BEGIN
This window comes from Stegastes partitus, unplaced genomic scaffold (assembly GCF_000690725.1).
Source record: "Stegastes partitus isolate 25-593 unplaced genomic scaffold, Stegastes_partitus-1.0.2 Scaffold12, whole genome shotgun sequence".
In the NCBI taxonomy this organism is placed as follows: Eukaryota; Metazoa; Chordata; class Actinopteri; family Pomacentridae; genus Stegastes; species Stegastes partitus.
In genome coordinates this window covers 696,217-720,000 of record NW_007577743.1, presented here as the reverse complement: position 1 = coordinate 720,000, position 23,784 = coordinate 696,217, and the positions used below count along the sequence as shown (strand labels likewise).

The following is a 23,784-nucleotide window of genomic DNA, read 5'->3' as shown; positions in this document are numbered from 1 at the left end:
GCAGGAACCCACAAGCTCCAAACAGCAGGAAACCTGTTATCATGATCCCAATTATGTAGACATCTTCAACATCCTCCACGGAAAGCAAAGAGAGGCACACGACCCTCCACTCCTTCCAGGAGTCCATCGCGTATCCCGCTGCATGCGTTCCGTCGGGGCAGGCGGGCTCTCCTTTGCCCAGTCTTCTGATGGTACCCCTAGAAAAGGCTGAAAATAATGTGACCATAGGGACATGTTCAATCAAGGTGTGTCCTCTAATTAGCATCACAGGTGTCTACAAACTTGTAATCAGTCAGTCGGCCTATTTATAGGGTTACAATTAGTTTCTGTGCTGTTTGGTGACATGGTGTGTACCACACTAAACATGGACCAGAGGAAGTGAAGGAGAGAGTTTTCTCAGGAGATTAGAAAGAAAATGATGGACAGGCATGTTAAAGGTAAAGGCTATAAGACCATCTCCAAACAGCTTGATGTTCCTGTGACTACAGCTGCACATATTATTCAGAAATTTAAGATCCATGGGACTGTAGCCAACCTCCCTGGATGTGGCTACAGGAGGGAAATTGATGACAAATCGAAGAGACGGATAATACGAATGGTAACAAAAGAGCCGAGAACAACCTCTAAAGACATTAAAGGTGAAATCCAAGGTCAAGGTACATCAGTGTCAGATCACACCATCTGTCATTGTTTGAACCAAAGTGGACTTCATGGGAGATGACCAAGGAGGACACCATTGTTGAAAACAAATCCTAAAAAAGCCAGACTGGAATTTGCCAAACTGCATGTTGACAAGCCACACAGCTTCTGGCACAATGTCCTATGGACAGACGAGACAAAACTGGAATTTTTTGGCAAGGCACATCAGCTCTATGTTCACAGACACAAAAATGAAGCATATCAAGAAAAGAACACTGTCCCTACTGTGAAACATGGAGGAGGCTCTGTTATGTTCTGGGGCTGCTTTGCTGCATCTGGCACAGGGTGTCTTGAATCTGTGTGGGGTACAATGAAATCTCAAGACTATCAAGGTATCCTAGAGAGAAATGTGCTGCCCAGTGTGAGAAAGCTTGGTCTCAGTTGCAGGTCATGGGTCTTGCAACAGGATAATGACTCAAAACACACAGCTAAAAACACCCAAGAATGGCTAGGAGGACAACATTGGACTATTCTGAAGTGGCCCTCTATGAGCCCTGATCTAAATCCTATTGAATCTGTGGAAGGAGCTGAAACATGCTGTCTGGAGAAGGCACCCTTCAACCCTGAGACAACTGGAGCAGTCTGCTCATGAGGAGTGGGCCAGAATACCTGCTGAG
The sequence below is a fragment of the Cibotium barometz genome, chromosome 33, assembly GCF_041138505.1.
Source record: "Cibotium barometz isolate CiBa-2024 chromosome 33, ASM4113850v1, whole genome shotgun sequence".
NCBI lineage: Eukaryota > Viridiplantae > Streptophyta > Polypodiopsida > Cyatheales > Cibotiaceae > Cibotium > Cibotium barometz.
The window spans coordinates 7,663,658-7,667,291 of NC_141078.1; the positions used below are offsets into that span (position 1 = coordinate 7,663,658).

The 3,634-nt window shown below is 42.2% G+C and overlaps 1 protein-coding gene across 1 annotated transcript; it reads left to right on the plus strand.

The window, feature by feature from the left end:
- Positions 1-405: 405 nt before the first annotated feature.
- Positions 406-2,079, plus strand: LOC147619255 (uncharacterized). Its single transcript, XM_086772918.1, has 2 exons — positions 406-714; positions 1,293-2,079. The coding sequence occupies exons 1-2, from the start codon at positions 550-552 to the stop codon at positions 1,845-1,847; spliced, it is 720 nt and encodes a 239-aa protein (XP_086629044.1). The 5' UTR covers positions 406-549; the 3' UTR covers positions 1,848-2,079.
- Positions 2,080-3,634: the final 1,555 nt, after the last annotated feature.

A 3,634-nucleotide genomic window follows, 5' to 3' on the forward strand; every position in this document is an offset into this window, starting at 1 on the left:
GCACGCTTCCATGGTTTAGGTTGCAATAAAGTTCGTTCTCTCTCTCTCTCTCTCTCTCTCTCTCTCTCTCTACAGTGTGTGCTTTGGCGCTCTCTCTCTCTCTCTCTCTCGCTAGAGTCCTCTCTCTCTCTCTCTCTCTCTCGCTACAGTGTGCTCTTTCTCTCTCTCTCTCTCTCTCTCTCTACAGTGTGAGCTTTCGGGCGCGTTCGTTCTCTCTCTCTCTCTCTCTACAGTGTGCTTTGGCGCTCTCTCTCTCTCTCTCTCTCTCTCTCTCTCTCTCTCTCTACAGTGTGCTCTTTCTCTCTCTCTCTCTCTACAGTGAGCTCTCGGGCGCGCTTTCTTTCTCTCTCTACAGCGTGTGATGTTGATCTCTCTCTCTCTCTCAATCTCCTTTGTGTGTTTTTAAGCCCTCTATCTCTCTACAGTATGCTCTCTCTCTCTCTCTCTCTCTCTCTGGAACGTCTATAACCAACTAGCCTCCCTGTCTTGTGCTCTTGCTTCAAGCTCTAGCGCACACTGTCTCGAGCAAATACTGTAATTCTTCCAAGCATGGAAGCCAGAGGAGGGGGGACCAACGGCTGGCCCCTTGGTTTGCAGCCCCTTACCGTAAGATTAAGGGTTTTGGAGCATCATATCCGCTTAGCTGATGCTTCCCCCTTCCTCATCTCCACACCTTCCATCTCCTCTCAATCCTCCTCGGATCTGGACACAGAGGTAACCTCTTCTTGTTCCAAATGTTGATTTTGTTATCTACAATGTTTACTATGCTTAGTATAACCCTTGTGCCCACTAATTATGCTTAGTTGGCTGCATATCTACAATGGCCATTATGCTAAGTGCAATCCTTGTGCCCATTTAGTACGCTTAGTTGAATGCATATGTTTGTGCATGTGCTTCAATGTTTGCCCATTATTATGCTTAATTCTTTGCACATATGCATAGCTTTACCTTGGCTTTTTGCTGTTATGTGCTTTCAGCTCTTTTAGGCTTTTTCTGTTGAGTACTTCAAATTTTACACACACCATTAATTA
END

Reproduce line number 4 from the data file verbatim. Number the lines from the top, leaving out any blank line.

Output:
In genome coordinates this window covers 696,217-720,000 of record NW_007577743.1, presented here as the reverse complement: position 1 = coordinate 720,000, position 23,784 = coordinate 696,217, and the positions used below count along the sequence as shown (strand labels likewise).